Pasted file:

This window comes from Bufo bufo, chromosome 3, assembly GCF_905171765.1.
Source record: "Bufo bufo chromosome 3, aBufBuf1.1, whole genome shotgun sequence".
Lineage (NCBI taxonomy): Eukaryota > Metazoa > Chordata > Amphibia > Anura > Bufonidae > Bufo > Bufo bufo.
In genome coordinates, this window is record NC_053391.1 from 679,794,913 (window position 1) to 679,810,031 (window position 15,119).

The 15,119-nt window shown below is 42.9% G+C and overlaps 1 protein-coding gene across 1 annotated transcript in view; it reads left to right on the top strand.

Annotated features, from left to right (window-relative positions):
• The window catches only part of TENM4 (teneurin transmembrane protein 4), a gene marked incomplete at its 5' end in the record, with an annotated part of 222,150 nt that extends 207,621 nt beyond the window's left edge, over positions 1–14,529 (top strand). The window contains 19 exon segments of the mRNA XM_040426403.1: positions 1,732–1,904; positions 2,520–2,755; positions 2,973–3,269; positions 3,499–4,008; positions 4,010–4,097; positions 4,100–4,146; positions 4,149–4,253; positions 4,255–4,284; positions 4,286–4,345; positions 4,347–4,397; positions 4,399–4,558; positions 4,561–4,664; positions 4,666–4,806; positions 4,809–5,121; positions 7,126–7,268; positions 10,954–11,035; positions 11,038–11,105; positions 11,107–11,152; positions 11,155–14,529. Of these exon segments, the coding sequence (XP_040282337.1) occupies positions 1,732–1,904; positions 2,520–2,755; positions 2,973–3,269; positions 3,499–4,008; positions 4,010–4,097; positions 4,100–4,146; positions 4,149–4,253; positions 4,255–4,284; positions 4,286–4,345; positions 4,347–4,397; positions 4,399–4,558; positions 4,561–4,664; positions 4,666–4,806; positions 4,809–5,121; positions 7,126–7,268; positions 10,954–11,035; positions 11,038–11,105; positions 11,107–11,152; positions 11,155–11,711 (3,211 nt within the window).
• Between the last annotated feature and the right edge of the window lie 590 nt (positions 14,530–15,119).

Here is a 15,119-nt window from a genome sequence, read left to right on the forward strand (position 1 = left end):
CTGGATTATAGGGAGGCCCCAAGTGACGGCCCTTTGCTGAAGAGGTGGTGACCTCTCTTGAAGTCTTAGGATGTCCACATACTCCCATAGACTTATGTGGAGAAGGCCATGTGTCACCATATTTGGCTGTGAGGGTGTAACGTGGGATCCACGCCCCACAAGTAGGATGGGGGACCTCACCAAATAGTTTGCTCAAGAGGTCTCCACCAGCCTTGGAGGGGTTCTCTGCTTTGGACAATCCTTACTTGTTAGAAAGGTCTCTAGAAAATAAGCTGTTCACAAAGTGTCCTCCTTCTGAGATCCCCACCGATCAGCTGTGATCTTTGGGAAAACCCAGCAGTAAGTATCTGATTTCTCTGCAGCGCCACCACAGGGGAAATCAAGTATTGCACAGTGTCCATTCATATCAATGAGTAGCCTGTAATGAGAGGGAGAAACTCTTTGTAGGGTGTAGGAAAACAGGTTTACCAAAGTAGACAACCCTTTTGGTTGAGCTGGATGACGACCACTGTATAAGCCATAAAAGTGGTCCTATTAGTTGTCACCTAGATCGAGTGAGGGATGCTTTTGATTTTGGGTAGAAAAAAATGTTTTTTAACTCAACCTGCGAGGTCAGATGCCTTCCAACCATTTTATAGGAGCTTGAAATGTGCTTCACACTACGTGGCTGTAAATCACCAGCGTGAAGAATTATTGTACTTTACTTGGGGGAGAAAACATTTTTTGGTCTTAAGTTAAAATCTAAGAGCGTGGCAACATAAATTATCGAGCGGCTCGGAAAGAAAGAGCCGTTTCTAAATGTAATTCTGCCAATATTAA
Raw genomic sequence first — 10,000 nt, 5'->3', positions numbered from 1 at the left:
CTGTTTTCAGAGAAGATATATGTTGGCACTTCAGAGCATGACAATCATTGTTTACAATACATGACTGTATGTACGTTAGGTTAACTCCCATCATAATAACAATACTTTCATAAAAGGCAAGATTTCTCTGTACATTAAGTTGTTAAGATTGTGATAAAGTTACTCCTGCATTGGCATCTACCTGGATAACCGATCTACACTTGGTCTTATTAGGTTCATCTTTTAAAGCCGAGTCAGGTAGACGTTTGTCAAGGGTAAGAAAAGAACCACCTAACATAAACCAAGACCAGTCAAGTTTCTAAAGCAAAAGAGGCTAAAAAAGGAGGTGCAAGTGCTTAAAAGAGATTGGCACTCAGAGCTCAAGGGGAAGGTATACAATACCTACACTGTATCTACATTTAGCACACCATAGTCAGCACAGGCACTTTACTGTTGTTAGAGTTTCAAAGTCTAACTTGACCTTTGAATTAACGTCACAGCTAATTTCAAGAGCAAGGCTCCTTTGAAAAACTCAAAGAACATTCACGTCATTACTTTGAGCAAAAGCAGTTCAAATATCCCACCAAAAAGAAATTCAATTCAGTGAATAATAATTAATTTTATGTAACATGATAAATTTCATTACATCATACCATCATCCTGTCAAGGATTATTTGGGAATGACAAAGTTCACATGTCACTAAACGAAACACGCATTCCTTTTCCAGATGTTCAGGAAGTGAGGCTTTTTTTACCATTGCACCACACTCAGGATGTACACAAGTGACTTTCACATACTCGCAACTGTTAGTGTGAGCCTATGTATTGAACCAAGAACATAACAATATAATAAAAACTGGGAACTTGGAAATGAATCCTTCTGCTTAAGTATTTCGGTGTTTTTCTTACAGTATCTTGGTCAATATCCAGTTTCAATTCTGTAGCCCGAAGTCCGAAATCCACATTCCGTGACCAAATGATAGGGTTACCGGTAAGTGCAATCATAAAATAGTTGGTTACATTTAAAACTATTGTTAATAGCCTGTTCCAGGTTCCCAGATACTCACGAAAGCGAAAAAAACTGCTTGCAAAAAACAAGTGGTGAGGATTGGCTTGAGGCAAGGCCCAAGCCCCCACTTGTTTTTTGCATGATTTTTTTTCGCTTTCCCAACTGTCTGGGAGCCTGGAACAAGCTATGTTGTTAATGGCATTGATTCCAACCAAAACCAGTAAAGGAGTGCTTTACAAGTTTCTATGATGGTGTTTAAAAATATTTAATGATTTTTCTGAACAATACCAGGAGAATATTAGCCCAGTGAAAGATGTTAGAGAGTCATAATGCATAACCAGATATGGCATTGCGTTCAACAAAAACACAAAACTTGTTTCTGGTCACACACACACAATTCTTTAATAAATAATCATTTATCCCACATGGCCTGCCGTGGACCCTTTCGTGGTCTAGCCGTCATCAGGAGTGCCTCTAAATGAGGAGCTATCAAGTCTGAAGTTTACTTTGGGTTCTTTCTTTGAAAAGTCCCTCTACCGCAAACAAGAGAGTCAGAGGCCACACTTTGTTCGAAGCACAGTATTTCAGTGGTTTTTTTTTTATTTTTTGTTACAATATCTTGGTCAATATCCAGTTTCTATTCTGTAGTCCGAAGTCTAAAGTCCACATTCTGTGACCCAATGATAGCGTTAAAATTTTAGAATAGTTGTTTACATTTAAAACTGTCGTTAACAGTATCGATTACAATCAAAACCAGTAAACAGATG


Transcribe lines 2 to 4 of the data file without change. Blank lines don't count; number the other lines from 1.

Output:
Source record: "Bufo bufo chromosome 3, aBufBuf1.1, whole genome shotgun sequence".
Lineage (NCBI taxonomy): Eukaryota > Metazoa > Chordata > Amphibia > Anura > Bufonidae > Bufo > Bufo bufo.
In genome coordinates, this window is record NC_053391.1 from 679,794,913 (window position 1) to 679,810,031 (window position 15,119).